Another reason why Yehudah Leib moved from Vilna to Serhei was due to his marriage to a daughter of the Rabbi of that town, Avraham ben Yekhezkel.

The order and date of birth of some of Yehudah Leib's children has not ben documented.

Several of the Gaon's manuscripts remained in the possession of Yehudah Leib, such as his commentary on "Shir Hashirim" which the Gaon actually completed whilst staying with his son in Serhei. The introduction to this book describes the enthusiasm of the Gaon on this occasion:

"He was so ecstatic that he called his Mekhutan the Gaon the Rabbi of Serhei and his older son our teacher Rabbi Leib, and ordered them to seal his room and close the windows. Many candles were lit even though it was daytime and when he finished he lifted up his eyes to praise Heaven."

The Gaon's disciple Menakhem Mendel of Shklov who published the Gaon's commentary on Masekhet Avot writes in his introduction:

"I desire to announce publicly that these notes came into my hands from his elder son, the great Rabbi, renowned in Torah and Fear of Heaven, scholarly and wise, his honour our teacher the Rabbi Yehudah Leib, may his light shine on. They were copied from the pages of the Shas of his father our master the Gaon."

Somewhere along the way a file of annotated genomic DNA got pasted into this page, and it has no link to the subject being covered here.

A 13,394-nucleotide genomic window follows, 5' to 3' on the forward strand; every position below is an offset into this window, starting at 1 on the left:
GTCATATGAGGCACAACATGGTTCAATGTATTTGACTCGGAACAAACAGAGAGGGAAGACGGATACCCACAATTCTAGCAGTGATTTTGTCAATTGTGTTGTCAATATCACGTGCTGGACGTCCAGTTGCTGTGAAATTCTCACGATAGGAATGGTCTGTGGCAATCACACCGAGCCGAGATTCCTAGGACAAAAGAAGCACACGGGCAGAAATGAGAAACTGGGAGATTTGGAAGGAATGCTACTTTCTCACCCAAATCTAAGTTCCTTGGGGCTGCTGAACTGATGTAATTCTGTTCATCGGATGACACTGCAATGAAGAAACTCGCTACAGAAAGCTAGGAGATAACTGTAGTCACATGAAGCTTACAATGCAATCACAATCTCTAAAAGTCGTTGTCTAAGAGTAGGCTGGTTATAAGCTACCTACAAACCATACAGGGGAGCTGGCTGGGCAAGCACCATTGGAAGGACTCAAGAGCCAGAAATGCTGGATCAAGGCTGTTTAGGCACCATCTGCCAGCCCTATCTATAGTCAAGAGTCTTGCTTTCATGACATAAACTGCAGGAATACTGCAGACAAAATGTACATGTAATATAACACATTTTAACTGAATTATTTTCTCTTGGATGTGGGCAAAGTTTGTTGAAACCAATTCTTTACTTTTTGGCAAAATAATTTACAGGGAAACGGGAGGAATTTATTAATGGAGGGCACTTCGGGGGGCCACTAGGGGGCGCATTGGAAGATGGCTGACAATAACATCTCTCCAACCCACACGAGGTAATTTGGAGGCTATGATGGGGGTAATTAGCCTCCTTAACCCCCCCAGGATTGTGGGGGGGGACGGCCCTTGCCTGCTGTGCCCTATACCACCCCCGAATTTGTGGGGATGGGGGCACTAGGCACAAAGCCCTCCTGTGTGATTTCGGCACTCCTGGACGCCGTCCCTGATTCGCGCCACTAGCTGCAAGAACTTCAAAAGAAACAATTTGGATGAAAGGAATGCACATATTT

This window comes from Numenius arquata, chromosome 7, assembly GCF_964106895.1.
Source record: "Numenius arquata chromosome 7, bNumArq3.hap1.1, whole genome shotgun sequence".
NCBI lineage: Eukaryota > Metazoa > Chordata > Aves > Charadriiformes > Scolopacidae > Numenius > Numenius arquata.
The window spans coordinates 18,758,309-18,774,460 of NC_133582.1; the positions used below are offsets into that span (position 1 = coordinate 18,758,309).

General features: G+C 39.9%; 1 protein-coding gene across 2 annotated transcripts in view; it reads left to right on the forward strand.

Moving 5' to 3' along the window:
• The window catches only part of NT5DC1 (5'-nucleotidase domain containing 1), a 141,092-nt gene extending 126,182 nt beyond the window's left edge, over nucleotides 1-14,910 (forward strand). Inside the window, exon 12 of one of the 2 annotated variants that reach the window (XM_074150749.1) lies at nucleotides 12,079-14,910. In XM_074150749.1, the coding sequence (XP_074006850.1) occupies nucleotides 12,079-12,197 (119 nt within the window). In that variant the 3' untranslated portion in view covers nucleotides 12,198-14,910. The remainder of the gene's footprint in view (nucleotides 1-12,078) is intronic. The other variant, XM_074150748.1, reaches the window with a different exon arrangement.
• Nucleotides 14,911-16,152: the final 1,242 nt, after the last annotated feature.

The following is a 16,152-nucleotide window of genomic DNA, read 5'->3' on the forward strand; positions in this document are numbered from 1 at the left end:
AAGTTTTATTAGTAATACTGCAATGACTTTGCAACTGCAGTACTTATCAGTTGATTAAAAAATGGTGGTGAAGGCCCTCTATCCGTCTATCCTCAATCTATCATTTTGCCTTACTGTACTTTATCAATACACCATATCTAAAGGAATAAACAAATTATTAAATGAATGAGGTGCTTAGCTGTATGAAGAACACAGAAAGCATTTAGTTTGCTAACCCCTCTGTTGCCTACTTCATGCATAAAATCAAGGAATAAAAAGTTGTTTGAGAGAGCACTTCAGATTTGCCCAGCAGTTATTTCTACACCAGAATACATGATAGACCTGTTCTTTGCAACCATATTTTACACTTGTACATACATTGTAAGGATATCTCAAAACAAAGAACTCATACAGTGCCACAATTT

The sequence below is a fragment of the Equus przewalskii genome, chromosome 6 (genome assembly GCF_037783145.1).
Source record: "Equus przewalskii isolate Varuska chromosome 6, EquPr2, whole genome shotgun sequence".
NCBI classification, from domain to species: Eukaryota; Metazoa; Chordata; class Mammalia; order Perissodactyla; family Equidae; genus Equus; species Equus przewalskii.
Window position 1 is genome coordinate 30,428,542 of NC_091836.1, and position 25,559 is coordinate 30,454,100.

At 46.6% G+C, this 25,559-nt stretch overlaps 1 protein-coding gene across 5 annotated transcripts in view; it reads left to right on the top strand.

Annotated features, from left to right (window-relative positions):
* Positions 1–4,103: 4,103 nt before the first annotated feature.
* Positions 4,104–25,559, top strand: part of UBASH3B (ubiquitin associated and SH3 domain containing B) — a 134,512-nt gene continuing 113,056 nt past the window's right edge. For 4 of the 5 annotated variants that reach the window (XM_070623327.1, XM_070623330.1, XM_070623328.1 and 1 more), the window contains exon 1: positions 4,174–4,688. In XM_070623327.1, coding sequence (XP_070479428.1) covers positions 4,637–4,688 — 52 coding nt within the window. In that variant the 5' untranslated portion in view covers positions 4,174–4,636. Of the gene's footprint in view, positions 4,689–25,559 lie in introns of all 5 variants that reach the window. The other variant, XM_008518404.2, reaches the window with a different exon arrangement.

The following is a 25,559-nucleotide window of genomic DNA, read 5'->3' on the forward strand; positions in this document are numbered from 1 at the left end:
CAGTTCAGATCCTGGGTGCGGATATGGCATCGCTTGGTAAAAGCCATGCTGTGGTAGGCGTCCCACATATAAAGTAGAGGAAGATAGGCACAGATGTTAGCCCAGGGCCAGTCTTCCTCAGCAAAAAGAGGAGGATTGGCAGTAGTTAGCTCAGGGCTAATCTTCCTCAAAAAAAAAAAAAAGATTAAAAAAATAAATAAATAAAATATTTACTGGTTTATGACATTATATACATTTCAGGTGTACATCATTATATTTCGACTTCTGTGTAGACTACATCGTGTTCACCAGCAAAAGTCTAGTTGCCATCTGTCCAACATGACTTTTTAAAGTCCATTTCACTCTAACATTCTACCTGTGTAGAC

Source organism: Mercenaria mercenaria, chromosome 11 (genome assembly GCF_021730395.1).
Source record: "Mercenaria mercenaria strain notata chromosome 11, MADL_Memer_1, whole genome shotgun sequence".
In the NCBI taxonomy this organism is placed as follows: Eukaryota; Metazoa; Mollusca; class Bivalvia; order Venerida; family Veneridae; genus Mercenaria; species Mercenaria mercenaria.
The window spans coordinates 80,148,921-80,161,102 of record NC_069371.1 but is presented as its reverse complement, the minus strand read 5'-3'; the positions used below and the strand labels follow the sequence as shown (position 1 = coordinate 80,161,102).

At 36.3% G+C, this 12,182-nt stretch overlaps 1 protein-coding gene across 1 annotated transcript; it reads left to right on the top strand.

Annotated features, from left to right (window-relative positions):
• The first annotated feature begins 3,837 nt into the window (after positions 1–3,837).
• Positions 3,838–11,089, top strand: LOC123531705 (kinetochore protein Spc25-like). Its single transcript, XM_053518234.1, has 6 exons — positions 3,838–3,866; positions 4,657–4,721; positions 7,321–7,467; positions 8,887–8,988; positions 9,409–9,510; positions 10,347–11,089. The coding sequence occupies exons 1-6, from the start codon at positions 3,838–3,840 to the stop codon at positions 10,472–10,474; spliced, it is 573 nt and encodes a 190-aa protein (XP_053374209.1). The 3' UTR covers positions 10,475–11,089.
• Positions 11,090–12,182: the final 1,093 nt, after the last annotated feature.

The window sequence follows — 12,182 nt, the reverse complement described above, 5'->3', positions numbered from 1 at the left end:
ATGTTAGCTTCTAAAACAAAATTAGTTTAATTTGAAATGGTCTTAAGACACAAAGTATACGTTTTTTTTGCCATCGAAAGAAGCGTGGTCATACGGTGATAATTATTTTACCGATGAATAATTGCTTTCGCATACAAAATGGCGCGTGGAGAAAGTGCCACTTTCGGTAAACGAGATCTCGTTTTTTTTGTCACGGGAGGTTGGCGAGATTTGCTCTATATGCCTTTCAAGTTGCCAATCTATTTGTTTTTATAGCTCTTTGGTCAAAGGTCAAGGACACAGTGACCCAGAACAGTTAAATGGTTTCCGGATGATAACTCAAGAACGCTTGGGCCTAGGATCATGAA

Due to his illness Yehudah Leib travelled to Koenigsberg to consult the doctors, but died on the way, near the Prussian border, and was buried in Neustadt, on the Sabbath of 25th Shevat 5676 (1816). The tombstone reads:

"May his glory rest, a man of YEHUDAH,

Night and Day he toiled in Torah and commentaries,

Trumpets raise and proclaim: YEHUDAH,

Expert in Bible, Mishnah, Gemarah, and Agadah,

Son of the great Gaon and Khassid, our teacher ELIYAHU of blessed and righteous memory, from Vilna.

He passed away on the 25th of Shevat 5576 (= 1816)

May his soul be bound up in the bond of everlasting life

Notes by Malka Mysels:

Judah Leib, son of Vila Gaon, was born in Vilna about 1740 and died in Neustadt Sherwint in 1816. He lived in Seirijai where his father was the chief rabbi. He, together with his younger brother, Abraham Ragoler, published some of his father's works.

He was the progenitor of a large family. Members of the Wilner family in Warsaw descend from him as well as an English branch which includes Sir Hermann Gollancz (1852-1930), the first English rabbi to receive a knighthood ( in 1923 ).

Judah Leib's daughter Gitel, married Isaac Danzig.

Another daughter, Hinde, married Joseph Cohen. They were the progenitors of a Kossowsky family whose descendants included Elke, wife of Gedaliah Bublick (1875-1948), noted Hebrew journalist and writer, an Orthodox Zionist leader, and one of the founders of the American Jewish Congress, and editor -in-chief of the New York Jewish Daily News from 1915. Descendants include some noted American rabbis.

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Yehuda Leib Leib Vilner's Timeline

1764
1764
Vilnius, Lithuania
1765
1765
Age 1
1785
1785
Age 21
Serhei, Lithuania
1786
1786
Age 22
Serhai, Lithuania
1787
1787
Age 23
Vilna, Lithuania
1789
1789
Age 25
1791
1791
Age 27
Lithuania
1791
Age 27
Serhei, Lithuania
1791
Age 27
1816
1816
Age 52